He added: “The collaboration gave us the opportunity to implement our design and prototyping expertise for the benefit of a national heritage organisation of great cultural significance, while also turning the spotlight on how nurturing and guiding young manufacturing talent is at the heart of the AMRC’s mission.”

AMRC Training Centre apprentice, Harry Howson helped scan and digitise the statue.

The project not only connected the two dots of cultural heritage and technology, but also highlighted the role of future young generations in preserving our history and the importance of equipping them with technical skills. 

The University of Sheffield AMRC Training Centre apprentice, Harry Howson, who works for PES Scanning, helped scan and digitise the statue. PES Scanning metrology engineer, Nathan Bailey, added: “This project was a fantastic and exciting opportunity for our apprentice, Harry, to really get his teeth stuck into the world of 3D scanning and metrology and within a project that’s quite interesting and outside of the usual traditional engineering situations that we see.”

Talking about his experience, Harry said: “I'm an apprentice at PES Performance and I've just completed my first year of studies at the AMRC Training Centre. Coming from a family of engineers, I understand the importance of experience within the engineering field. 

“I decided to choose the apprenticeship route which allowed me to have the best of both worlds, through the University as well as while working full-time at PES Performance. At the end of it, I'm also debt free which is a major bonus for me. I thoroughly enjoyed this project as I got to see the full cycle of it and the final products at the end, which usually one doesn’t get to see.”

Steve Ash, digital projects manager at Wentworth Woodhouse Preservation Trust says The Trust is looking at a range of ways in which the scans of Germanicus m could be used to create merchandise that could be sold in the Wentworth Woodhouse shop.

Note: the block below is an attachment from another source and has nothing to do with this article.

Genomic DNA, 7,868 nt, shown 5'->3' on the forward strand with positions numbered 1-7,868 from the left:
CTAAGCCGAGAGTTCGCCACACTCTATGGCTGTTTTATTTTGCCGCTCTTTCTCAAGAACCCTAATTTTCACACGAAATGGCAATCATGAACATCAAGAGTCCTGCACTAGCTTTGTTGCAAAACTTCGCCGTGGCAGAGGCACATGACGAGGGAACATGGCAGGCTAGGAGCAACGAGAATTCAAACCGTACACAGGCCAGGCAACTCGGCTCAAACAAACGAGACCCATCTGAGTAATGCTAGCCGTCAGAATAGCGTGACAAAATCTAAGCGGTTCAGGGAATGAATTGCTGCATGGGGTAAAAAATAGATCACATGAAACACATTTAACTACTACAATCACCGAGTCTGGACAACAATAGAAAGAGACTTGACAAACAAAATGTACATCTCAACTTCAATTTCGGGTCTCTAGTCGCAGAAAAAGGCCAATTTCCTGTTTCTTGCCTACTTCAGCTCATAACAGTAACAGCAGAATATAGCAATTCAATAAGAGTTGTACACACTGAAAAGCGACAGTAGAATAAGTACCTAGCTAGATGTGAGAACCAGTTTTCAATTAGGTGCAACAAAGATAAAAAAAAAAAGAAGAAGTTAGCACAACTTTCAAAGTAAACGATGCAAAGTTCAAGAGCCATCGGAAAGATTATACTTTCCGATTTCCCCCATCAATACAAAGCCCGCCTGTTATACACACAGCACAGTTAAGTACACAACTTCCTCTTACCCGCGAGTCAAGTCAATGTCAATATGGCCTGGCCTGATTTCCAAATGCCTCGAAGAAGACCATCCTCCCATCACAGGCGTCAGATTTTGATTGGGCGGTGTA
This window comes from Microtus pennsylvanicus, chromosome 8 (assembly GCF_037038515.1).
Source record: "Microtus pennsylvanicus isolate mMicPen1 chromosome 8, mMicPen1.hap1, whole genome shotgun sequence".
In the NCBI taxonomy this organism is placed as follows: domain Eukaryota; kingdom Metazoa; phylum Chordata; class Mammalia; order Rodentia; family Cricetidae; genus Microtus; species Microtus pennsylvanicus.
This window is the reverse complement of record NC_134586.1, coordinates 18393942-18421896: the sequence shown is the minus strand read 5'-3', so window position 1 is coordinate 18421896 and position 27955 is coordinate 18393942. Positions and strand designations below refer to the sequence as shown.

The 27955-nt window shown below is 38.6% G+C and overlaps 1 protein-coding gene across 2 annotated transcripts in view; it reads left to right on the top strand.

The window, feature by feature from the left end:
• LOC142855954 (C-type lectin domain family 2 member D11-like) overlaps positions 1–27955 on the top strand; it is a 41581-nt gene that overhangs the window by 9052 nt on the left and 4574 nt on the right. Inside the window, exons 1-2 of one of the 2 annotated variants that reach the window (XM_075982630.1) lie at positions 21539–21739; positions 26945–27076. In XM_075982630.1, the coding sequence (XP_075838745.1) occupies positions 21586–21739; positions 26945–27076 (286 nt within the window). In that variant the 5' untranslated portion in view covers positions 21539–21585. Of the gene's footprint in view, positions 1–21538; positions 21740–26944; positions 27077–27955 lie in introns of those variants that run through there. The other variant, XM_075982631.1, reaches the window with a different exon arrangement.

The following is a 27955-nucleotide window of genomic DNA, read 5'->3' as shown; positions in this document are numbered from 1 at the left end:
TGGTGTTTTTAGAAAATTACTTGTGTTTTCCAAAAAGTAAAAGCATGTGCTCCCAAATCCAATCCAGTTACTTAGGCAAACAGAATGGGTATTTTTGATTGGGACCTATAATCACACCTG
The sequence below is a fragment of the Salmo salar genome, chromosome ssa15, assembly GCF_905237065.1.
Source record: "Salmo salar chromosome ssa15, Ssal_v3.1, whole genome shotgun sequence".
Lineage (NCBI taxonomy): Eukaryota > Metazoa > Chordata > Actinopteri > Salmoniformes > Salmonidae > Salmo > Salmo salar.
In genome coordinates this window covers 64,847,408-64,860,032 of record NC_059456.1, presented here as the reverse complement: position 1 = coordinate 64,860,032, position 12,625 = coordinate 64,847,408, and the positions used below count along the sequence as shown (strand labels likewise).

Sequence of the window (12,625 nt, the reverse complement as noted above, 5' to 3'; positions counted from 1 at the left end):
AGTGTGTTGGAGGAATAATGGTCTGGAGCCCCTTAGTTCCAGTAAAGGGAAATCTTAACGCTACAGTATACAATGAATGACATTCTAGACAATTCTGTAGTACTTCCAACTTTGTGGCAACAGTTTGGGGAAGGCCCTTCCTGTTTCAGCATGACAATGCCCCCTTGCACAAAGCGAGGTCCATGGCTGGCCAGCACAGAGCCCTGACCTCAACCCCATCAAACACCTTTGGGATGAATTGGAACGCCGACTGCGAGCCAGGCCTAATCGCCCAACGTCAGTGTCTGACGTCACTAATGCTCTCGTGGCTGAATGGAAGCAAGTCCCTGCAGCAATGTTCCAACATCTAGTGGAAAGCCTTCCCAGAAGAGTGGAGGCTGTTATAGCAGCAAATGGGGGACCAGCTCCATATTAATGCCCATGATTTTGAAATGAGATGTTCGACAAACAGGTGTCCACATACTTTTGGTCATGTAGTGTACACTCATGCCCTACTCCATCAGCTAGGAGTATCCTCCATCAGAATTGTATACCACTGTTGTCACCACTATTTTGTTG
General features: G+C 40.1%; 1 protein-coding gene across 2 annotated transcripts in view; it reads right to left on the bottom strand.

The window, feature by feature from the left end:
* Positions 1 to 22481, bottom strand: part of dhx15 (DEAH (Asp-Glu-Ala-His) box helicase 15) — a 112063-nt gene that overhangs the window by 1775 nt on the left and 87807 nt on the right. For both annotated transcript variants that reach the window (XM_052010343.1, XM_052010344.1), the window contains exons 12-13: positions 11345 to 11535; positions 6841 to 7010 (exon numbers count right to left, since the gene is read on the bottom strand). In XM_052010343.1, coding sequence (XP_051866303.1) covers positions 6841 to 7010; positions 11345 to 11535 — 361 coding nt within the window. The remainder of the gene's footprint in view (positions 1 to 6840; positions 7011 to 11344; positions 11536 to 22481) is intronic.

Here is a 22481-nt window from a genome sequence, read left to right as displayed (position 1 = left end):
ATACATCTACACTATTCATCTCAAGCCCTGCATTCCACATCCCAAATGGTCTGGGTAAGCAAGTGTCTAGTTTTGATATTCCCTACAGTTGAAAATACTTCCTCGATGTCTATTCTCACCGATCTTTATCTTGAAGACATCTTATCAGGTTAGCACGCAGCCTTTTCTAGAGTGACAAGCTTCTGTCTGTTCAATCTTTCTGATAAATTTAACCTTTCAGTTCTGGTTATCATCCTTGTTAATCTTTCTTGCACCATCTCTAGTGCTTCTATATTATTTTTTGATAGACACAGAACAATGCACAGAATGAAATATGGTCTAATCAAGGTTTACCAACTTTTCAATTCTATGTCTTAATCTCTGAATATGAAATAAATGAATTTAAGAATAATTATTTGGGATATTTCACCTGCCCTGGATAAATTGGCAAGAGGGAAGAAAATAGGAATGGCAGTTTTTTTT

He said: “Under consideration at the moment are ideas to sell small, museum-quality replicas of Germanicus, either as statues or as bookends. We may also create confectionary lines using the scans to create edible versions of the statue.

“The use of digital technologies at Wentworth Woodhouse is still in its early stages, but there’s no doubt that it will have an important role to play in both conservation and entrepreneurialism. The project collaboration with the AMRC and PES Scanning has shown the possibilities that lie ahead, and we are very much looking forward to continuing collaborating together.” 

Phil added: “Technology today is developing rapidly and it has the potential to not only make a better tomorrow but also to preserve, conserve and restore the past. Using the technology at the AMRC and PES Scanning to create a model of the Germanicus statue is the first step towards this. And we hope to use our technical expertise for many such avenues, and continue our collaboration with The Trust.”

History of the Germanicus statue

The white-marble statue of Germanicus that now resides in the grand Pillared Hall in Wentworth Woodhouse was commissioned in Rome by the Second Marquess of Rockingham in the 1750s. The statue was sculpted by Filippo Della Valle, who also made sculptures that can be seen on the Trevi Fountain in Rome.

The magnificent Germanicus statue that currently resides at Wentworth Woodhouse.

Germanicus was an immensely successful ancient Roman General and politician, and he was hugely popular in his day. He was the father of the emperor Caligula and the older brother of the emperor Claudius and was regarded by many as being the ‘ideal’ Roman. 

The statue of Germanicus originally arrived at the House in the 1760s, however it was moved to the Camellia House in 1902. In the mid-twentieth century,  the roof at Camellia House failed, allowing water into the building which poured over the statues which explains the dirty appearance of Germanicus.

Following the disrepair of the Camellia House, Germanicus returned to the Wentworth Woodhouse in the 1980s, where he took his current position. However important the statue of Germanicus is, there’s no denying that it is in less than ideal condition and it needs to be conserved and protected.